Model Jamily Wernke Meurer honors US Allied forces, presumably associated with WWII, styled by Samuel Francois in images by Hans Feurer for Numéro Berlin.
Much of the world honored the 75th anniversary of D-Day this past week. The Allied invasion of Normandy on June 6, 1944 was the largest seaborne invasion in history.
With a huge force of over 150,000 soldiers, the Allies attacked and gained a victory that became the turning point for World War II in Europe. Historians estimate that 4,414 Allied soldiers died on June 6, 1944, with 2501 of them Americans.
Many believe that D-Day was America’s finest hour, with the US reluctantly joining the Allied war effort after Japan’s bombing of Pearl Harbor. The sacrifices and suffering by men soldiers on that day bring all but the cold-hearted to a place of somber reflection and often tears.
Much less is known about the role of women in the WWII effort generally and its possible role in activating the second wave of feminism two decades later.
In summarizing the role of women in WWII, The Women’s Memorial writes:
The war changed women’s expectations and gave impetus to movement for greater gender equality—even though postwar society expected women to leave the workplace and focus on their roles as wives and mothers.
Almost 400,000 women served in and with the armed forces in the WWII effort. In 1939, the numbers of women serving in the military exceeded those of male soldiers. They enlisted “for the duration plus six months” to free male soldiers for combat by filling jobs that matched women’s “natural” abilities in the view of the military and federal government. Clerical work and jobs requiring rote attention to detail and small motor skills were perfectly designed for women’s minds, said the male bureaucrats.
Women served in the Army and Navy Nurse Corps, Women’s Army Corps (WAC), and in the Navy (WAVES), Coast Guard (SPARs) and Marine Corps Women’s Reserves. Although not officially members of the armed forces, Women Airforce Service Pilots (WASPs) provided critical support for the war effort. Other women worked with the military through service with organizations such as the American Red Cross, the United Service Organizations (USO), and the Civil Air Patrol.
In 1942, at age 16, Britain’s Princess Elizabeth registered with the Labour Exchange, being keen to join the women’s armed forces. In March 1945, the future Queen of England was truck mechanic (No. 230873) in the Women's Auxiliary Territorial Service, based at the Mechanical Transport Training Section, Camberley, Surrey. Mashable has some great images of Queen Liz.
Women’s participation in the US Armed Forces during World War II was a major turning point in the relationship of women to the military, writes The Women’s Memorial. The initial response to the idea of enlisting women met enormous resistance.
The opposition to women’s role in the expanding war effort decreased as the war escalated and the national pool of qualified male draftees dwindled. Recruiting another woman eliminated the need to draft a man in her place.
“Women volunteers came to be viewed not just as a source of women’s skills, but as a valuable source of high-quality personnel to meet overall manpower requirements for the massive military buildup.”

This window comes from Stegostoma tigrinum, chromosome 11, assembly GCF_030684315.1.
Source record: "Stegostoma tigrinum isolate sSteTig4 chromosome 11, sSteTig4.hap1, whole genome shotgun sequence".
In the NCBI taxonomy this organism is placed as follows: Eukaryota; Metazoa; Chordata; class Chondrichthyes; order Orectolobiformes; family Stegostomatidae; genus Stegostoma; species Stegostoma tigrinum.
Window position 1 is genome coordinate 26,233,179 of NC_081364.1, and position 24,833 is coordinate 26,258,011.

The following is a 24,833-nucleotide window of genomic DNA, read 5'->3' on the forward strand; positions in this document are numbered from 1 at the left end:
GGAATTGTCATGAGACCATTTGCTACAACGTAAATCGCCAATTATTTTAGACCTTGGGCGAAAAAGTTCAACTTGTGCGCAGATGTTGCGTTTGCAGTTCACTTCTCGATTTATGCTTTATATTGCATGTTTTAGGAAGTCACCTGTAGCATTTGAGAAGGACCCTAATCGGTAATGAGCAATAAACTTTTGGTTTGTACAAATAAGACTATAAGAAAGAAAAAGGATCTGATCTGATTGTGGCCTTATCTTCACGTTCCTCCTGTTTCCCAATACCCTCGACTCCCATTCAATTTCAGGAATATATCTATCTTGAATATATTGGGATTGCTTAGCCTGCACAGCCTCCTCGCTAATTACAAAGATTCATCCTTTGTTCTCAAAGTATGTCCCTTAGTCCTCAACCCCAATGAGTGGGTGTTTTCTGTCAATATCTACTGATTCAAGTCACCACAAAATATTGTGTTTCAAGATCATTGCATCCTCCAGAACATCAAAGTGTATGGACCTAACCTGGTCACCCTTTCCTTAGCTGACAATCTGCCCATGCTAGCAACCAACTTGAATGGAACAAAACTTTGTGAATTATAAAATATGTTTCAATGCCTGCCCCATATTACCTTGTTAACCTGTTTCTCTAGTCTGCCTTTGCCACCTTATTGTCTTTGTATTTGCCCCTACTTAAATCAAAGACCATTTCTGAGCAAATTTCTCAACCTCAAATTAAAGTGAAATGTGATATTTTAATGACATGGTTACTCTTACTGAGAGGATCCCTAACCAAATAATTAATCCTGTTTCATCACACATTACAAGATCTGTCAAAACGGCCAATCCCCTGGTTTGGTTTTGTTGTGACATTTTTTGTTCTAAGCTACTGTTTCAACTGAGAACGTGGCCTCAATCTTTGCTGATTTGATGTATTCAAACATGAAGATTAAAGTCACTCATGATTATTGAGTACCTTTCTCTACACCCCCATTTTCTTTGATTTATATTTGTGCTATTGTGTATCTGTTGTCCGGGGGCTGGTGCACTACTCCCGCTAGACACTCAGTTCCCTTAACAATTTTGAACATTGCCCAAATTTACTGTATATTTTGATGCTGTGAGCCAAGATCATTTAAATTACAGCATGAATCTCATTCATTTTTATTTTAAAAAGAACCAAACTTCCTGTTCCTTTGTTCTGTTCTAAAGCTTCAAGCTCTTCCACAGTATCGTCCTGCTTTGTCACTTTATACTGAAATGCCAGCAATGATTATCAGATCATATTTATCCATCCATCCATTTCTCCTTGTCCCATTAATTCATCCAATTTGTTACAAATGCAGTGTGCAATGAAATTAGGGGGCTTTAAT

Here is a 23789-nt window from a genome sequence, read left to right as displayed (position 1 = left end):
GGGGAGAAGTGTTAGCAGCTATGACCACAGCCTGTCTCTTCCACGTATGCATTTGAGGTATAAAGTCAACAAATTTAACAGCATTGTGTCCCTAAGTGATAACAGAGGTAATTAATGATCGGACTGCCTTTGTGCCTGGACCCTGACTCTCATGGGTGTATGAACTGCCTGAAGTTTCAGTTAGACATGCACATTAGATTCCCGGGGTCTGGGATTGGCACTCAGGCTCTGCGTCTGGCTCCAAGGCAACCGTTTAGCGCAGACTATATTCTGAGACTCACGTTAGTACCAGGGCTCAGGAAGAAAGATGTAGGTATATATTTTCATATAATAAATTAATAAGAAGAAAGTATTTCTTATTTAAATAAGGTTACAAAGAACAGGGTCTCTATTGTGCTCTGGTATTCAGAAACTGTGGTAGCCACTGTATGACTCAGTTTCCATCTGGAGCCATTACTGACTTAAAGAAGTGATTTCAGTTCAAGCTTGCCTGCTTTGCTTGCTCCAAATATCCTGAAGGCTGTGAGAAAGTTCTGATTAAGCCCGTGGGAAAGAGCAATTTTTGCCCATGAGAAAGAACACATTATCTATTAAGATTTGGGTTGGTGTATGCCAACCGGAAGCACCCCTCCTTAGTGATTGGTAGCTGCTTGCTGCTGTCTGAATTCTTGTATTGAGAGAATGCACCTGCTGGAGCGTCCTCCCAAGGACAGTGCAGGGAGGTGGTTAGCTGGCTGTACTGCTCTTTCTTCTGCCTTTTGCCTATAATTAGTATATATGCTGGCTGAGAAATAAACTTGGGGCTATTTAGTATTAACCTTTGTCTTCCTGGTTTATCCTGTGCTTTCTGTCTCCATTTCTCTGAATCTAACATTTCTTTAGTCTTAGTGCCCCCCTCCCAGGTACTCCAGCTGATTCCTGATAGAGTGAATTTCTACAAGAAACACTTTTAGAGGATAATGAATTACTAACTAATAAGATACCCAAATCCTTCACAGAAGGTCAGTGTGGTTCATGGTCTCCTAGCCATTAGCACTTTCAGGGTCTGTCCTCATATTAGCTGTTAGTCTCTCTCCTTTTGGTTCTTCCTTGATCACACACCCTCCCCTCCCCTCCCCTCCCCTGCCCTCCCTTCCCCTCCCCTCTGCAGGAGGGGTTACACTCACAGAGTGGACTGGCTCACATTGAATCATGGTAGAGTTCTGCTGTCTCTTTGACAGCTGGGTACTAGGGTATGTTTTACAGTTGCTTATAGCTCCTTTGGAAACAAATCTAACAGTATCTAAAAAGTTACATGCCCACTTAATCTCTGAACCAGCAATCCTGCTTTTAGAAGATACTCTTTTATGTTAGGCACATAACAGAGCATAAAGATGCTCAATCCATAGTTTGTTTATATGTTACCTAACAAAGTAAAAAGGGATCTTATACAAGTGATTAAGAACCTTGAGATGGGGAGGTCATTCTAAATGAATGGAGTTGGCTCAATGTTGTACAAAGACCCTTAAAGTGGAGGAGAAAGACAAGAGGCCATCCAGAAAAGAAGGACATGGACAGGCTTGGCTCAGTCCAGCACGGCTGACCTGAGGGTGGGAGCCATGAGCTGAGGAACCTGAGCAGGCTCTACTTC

In the waning months of WWII, a nursing shortage prompted then President Roosevelt to request a nurse draft bill in his 1945 State of the Union address. The House of Representatives quickly passed a bill that stalled in the Senate.
When Germany surrendered in May 1945, the need for a nurse draft evaporated and the bill was set aside. Two decades later, the majority of women serving in Vietnam were nurses.
Men are notoriously reluctant to admit that they are wrong about anything, but then Gen. Eisenhower, a five-star general in the United States Army who served as supreme commander of the Allied Expeditionary Forces in Europe, told Congress after the war that he had been wrong in his views about women serving in the military.
“I was violently against it.” the future president added, “Every phase of the record they compiled during the war convinced me of the error of my first reaction.” Eisenhower went on to fight for a permanent place for women in the US Armed Forces.
After the war, Fleet Admiral Chester Nimitz told Congress that when the formation of the WAVES was first contemplated:
“I was one of the doubters in the early days … and I was definitely reluctant to see this women’s program started. However after it [the WAVES] started and after I saw it work, I became a convert.”
Fast-forward to 2013 when US Defense Secretary Leon Panetta announced that the military’s combat exclusion policy on women would be rescinded. In 2014 Adm. Michelle Howard, an African American woman, became the Navy’s first four-star woman admiral and commander of US Naval Forces in Europe, Africa, and Naples.
In 2015, Capt. Kristen Griest, Maj. Lisa Jaster, and 1st Lt. Shaye Haver became the first female soldiers to graduate from Ranger School. On Dec. 3, 2015 the Dept. of Defense Secretary Ashton Carter announced that all combat jobs would now be open to women. “There will be no exceptions,” Carter emphasized.
Air Force Gen. Lori Robinson also took over as leader of U.S. Northern Command in 2016, becoming the first female service member to lead a unified combatant command and thus the highest ranking woman in U.S. military history. Female-enlisted sailors deployed on submarines for the first time.
This list is very incomplete and is only meant to record the progress American women are making in our military. The road for women soldiers in the US military has not been an easy one, but in May 2019, the US Military Academy’s graduation class included 34 black women, achieving yet another milestone for women serving in the US military.